La Nina weather patterns tend to bring wetter than normal conditions for the northern half of the U.S. and drier than normal conditions for the southern half, with the dividing line falling on Colorado’s equator, Summit Daily’s Luke Vidic reports. The National Ocean Service explains that “During La Nina events, trade winds are even stronger than usual, pushing more warm water toward Asia. Off the west coast of the Americas, upwelling increases, bringing cold, nutrient-rich water to the surface. These cold waters in the Pacific push the jet stream northward. This tends to lead to drought in the southern U.S. and heavy rains and flooding in the Pacific Northwest and Canada. During a La Nina year, winter temperatures are warmer than normal in the South and cooler than normal in the North.”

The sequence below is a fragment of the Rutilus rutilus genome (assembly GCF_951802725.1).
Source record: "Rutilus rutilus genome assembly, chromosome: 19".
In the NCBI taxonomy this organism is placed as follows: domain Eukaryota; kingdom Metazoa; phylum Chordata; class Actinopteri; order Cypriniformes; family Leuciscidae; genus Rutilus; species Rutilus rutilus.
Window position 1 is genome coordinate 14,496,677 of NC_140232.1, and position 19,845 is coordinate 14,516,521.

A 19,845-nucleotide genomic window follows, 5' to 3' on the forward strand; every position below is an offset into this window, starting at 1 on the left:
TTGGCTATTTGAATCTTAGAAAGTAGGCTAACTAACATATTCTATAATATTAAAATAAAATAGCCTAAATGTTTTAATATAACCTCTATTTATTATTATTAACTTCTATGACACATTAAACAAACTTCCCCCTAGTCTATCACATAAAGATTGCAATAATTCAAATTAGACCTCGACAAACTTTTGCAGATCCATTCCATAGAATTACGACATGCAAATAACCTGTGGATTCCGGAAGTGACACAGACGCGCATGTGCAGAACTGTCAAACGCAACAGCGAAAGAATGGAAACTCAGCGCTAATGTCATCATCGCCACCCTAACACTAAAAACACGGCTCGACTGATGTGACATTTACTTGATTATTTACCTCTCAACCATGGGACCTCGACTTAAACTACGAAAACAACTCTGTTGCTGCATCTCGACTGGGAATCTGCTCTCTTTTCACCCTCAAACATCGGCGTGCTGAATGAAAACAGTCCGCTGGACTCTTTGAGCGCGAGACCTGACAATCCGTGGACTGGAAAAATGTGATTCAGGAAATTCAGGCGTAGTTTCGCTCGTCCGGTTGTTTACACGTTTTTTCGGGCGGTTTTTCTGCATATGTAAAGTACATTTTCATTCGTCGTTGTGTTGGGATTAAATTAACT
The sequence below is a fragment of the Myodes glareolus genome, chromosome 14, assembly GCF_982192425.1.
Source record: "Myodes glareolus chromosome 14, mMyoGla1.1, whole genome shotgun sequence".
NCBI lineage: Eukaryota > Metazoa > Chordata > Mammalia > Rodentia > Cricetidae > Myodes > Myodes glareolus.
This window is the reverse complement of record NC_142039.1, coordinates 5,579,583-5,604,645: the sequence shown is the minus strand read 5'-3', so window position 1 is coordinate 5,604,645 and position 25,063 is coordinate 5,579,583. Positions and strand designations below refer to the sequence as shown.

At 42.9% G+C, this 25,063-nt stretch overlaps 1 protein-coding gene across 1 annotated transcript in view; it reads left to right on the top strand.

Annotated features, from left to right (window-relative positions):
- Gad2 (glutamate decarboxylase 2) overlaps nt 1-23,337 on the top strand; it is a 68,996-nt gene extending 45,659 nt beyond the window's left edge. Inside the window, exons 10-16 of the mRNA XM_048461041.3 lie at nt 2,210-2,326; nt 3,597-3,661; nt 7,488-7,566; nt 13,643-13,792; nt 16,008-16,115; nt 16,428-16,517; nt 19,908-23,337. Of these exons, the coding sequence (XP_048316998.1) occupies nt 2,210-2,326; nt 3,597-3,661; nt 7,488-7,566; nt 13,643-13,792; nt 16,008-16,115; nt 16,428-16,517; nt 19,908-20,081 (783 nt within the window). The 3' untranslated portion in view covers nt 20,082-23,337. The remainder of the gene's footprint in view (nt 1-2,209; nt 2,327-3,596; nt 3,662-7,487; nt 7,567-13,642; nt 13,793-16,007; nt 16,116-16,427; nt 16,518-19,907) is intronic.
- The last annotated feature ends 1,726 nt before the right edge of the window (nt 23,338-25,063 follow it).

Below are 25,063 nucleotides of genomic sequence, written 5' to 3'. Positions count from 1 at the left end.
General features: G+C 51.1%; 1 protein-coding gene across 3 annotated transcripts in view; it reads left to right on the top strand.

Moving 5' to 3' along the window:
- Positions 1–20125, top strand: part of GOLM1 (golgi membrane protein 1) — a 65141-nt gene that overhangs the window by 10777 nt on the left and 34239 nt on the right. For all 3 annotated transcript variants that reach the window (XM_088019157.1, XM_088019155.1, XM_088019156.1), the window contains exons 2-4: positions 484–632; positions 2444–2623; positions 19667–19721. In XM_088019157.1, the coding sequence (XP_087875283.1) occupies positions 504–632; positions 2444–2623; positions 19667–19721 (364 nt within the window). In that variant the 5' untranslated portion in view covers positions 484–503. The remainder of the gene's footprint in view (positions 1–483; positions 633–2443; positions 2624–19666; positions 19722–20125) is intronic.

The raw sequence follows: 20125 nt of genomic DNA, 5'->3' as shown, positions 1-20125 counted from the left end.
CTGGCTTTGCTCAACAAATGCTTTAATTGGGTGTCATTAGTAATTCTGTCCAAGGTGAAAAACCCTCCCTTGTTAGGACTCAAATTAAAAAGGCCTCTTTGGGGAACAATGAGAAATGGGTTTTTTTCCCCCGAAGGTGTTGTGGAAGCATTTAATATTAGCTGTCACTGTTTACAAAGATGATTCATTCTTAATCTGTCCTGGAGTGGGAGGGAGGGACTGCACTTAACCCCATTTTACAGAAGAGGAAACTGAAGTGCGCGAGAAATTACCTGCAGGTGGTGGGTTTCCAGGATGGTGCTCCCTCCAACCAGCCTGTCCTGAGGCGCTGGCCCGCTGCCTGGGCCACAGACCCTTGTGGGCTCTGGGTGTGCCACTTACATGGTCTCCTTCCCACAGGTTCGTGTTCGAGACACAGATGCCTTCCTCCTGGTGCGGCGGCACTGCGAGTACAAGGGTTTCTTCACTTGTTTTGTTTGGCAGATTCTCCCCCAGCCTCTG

La Nina is not good news for the Western states that rely on Colorado River water who have already been hit with drastic reductions of their water entitlements. If La Nina happens again this winter, it will be the third year in a row — a rare event and one that will decrease snowmelt essential for the system’s water supply. While forecasters are not 100% certain that La Nina will occur for the third straight year, water planners in states such as Arizona have concluded that it is likely to happen and will cause the state to continue to experience chronic drought.
The National Weather Service‘s latest outlook reports that La Nina conditions are expected to persist throughout the remainder of 2022. As a result, “the outlook for the fall rainy season favors below normal precipitation,” the agency predicts. (Map at top of this article from the National Weather Service’s La Nina advisory page).